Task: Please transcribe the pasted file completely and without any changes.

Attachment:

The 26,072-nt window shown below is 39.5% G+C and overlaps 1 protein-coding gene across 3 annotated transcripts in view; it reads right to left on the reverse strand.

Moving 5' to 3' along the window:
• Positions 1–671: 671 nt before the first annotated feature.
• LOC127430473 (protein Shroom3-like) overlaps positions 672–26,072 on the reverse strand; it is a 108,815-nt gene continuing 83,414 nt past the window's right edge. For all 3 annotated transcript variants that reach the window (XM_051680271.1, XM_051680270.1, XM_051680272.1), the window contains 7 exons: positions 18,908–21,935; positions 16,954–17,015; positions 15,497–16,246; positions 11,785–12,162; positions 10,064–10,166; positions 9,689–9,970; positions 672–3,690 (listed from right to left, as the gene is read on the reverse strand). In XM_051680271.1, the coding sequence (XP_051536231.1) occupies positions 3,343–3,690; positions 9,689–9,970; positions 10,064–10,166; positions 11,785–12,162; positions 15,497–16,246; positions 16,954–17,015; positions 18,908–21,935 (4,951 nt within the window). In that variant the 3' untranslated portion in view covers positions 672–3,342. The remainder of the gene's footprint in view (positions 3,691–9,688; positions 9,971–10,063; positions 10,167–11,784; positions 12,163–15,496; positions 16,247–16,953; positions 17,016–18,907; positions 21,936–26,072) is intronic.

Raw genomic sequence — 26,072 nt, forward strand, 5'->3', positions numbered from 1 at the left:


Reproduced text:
The 26,072-nt window shown below is 39.5% G+C and overlaps 1 protein-coding gene across 3 annotated transcripts in view; it reads right to left on the reverse strand.

Moving 5' to 3' along the window:
• Positions 1–671: 671 nt before the first annotated feature.
• LOC127430473 (protein Shroom3-like) overlaps positions 672–26,072 on the reverse strand; it is a 108,815-nt gene continuing 83,414 nt past the window's right edge. For all 3 annotated transcript variants that reach the window (XM_051680271.1, XM_051680270.1, XM_051680272.1), the window contains 7 exons: positions 18,908–21,935; positions 16,954–17,015; positions 15,497–16,246; positions 11,785–12,162; positions 10,064–10,166; positions 9,689–9,970; positions 672–3,690 (listed from right to left, as the gene is read on the reverse strand). In XM_051680271.1, the coding sequence (XP_051536231.1) occupies positions 3,343–3,690; positions 9,689–9,970; positions 10,064–10,166; positions 11,785–12,162; positions 15,497–16,246; positions 16,954–17,015; positions 18,908–21,935 (4,951 nt within the window). In that variant the 3' untranslated portion in view covers positions 672–3,342. The remainder of the gene's footprint in view (positions 3,691–9,688; positions 9,971–10,063; positions 10,167–11,784; positions 12,163–15,496; positions 16,247–16,953; positions 17,016–18,907; positions 21,936–26,072) is intronic.

Raw genomic sequence — 26,072 nt, forward strand, 5'->3', positions numbered from 1 at the left: